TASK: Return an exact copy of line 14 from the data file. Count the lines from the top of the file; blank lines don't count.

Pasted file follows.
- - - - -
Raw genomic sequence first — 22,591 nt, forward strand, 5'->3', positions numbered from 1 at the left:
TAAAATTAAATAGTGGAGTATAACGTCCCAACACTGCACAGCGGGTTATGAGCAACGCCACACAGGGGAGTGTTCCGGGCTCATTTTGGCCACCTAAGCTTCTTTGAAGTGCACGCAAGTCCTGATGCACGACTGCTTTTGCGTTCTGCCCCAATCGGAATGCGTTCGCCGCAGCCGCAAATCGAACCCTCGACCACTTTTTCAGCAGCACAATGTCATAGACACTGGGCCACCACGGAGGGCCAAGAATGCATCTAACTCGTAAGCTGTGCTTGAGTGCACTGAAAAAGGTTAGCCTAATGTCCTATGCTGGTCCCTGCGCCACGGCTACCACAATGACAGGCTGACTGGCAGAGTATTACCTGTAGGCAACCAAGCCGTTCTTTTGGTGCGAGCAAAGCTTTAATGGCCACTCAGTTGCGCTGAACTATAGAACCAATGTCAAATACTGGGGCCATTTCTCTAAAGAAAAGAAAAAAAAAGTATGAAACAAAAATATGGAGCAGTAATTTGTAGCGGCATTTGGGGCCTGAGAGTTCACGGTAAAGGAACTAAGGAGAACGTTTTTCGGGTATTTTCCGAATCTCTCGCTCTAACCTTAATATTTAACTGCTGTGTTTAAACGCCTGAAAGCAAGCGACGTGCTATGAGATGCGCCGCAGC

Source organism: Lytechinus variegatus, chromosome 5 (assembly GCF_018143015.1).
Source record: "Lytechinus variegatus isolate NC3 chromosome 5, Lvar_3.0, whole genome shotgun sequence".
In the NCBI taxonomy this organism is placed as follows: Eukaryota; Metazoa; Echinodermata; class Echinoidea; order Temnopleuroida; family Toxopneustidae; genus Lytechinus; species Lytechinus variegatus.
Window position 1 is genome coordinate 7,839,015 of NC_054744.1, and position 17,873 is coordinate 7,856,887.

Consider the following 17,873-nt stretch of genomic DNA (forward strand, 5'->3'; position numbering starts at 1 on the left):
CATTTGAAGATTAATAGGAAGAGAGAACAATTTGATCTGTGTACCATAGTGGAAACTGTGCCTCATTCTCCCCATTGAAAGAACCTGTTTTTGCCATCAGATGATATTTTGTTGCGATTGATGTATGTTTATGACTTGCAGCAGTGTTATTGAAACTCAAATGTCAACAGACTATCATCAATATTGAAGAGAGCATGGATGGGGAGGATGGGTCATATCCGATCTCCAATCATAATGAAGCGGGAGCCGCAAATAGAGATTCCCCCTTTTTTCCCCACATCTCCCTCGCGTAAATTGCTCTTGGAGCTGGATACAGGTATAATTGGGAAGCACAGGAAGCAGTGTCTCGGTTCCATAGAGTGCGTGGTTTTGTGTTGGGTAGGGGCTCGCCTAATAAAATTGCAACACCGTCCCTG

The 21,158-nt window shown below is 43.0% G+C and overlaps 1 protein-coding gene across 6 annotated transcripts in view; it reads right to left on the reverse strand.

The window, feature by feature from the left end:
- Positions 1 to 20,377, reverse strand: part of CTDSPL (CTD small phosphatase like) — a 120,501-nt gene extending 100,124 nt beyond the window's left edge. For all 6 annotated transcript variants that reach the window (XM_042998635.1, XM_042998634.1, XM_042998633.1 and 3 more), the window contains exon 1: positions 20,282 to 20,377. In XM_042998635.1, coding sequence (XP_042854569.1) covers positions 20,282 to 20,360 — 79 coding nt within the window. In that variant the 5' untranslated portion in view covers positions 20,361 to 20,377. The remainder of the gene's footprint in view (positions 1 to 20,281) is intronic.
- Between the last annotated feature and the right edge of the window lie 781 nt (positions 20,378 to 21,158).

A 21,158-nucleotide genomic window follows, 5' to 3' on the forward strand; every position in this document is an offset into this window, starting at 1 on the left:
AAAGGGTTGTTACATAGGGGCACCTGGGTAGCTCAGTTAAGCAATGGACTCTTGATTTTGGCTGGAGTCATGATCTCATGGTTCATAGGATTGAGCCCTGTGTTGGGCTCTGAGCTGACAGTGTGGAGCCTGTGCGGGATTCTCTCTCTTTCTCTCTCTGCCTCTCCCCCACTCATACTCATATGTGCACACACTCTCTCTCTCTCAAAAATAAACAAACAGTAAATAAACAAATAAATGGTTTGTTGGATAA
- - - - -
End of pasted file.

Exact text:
AAAGGGTTGTTACATAGGGGCACCTGGGTAGCTCAGTTAAGCAATGGACTCTTGATTTTGGCTGGAGTCATGATCTCATGGTTCATAGGATTGAGCCCTGTGTTGGGCTCTGAGCTGACAGTGTGGAGCCTGTGCGGGATTCTCTCTCTTTCTCTCTCTGCCTCTCCCCCACTCATACTCATATGTGCACACACTCTCTCTCTCTCAAAAATAAACAAACAGTAAATAAACAAATAAATGGTTTGTTGGATAA